“Further, modern feminism is unnecessary, because its entire raison d’être is the unquestioned assumption that women are and have historically always been worse off than men. The fact that men and women are fundamentally different and want different things makes it difficult to compare their welfare directly, to assess which sex is better off; for example, the fact that women make less money than men cannot by itself be evidence that women are worse off than men, any more than the fact that men own fewer pairs of shoes than women cannot be evidence that men are worse off than women. However, in the only two biologically meaningful measures of welfare – longevity and reproductive success – women are and have always been slightly better off than men. In every human society, women live longer than men, and more women attain some reproductive success; many more men end their lives as total reproductive losers, having left no genetic offspring.”

I would love to see voting based on a civics test+ net tax payer status. At the very least a disqualification from voting for receiving welfare benefits.

Ahh pipe dreams.

Pro-Male/Anti-Feminist Tech September 24, 2009 at 19:50

Women’s suffrage has been a total disaster. Since 1920 freedom has gone down, and government has gotten exponentially larger. Anytime women get involved in politics its to take away freedom from men (and in many cases women too, but since all but a handful women don’t care about freedom they don’t notice the difference).

The WOMENS Christan Temperance Union was responsible for prohibition. MADD (MOTHERS against drunk driving) was responsible for pointlessly raising the drinking age to 21. The Million MOM March was all about taking away people’s freedom to own guns. The list just goes on and on.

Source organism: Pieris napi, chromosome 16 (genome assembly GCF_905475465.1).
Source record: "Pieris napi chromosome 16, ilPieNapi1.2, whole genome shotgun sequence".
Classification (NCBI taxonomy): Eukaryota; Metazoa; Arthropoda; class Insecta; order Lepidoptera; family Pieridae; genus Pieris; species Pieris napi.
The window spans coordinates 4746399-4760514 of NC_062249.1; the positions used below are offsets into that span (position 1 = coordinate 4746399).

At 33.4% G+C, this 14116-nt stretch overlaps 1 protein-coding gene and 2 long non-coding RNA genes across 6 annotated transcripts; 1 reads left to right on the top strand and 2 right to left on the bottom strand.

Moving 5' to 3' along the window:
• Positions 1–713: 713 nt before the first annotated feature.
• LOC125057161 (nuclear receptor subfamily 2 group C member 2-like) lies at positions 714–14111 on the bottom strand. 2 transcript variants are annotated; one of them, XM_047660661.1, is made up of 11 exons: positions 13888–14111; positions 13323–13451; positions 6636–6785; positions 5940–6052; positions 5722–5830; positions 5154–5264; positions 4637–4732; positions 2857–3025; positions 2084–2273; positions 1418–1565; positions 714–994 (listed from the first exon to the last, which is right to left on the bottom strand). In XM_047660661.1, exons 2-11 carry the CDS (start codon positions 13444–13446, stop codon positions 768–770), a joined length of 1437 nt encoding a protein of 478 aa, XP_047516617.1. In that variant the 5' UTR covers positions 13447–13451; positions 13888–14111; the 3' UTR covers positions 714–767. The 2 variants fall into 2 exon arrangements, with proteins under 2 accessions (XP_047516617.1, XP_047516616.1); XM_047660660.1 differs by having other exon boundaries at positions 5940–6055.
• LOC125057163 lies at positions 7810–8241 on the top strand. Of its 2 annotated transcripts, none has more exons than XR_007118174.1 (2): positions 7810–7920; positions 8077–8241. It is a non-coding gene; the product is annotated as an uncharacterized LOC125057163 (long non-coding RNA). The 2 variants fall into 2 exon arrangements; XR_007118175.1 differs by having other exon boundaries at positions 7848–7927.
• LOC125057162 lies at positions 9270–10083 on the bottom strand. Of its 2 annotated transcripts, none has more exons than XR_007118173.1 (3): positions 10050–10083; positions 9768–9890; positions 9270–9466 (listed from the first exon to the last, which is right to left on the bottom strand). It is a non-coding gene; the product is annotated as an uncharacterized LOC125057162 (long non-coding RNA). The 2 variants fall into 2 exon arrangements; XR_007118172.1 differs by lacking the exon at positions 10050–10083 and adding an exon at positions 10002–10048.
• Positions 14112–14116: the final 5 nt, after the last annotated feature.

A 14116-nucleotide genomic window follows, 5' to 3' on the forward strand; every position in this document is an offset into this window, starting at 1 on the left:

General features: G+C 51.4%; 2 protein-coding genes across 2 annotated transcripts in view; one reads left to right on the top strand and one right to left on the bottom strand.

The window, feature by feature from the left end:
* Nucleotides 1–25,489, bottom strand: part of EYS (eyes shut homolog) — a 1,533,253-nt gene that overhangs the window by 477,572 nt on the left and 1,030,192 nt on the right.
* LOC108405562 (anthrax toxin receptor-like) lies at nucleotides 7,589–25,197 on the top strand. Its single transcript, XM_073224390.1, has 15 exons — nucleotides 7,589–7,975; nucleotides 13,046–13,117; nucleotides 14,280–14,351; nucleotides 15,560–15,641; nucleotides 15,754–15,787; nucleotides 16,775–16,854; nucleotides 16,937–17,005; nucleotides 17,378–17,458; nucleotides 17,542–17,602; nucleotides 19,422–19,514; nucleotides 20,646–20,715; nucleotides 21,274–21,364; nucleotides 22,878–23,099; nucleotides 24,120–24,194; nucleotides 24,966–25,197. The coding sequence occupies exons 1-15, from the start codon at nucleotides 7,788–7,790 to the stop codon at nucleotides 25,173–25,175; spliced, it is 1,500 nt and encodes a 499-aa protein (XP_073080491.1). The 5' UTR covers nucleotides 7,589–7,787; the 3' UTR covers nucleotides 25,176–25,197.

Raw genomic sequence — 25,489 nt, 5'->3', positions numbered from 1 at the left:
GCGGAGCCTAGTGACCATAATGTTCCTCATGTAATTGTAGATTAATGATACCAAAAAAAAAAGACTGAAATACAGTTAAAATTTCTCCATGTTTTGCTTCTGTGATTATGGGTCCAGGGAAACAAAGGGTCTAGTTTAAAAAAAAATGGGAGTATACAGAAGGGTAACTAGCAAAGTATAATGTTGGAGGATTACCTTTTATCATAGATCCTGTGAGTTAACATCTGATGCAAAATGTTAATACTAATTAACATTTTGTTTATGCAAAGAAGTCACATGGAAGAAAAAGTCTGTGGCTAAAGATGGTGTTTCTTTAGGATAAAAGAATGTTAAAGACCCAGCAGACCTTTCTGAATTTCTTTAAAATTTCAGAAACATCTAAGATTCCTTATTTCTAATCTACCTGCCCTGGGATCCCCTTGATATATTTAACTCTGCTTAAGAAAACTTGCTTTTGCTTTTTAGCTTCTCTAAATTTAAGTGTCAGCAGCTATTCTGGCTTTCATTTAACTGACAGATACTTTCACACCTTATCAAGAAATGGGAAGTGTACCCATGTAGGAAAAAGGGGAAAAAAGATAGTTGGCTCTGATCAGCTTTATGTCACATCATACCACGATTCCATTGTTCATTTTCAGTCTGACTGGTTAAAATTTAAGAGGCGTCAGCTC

Prime September 26, 2009 at 20:46

From the standpoint of your average man, employing a rudimentary cost-benefit analysis, the 19th amendment was a big mistake. For elite males at the top of the status hierarchy, it was more beneficial than costly. This is to say nothing of ‘rights’ or moral obligations based on a set of predefined values, one of which might be called ‘equality’.

One of the many ideas I’ve come across while reading Robert Wright’s The Moral Animal was his distinction between equality among men and equality among women. He seems to imply that total equality, the kind which is lamented and scorned by myself and others of similar mind, is a faulty concept. The equality spoken of by women could be in regards to greater equality among women, which would entail lesser equality among men due to enhanced female sexual choice and mobility. I.e., Lower-status males lose, while higher-status males reap the ‘equality spoils’. You may see how this relates with my first paragraph.

Dave From Hawaii September 28, 2009 at 17:24

Damn…this was only half of my intended post. I had saved it as a draft and something came up that kept me offline for a week.

Ah well, I’ll finish it up in a part two.

Welmer September 28, 2009 at 18:52

Oh, sorry about that, HL. I will post the second part as “Part II.”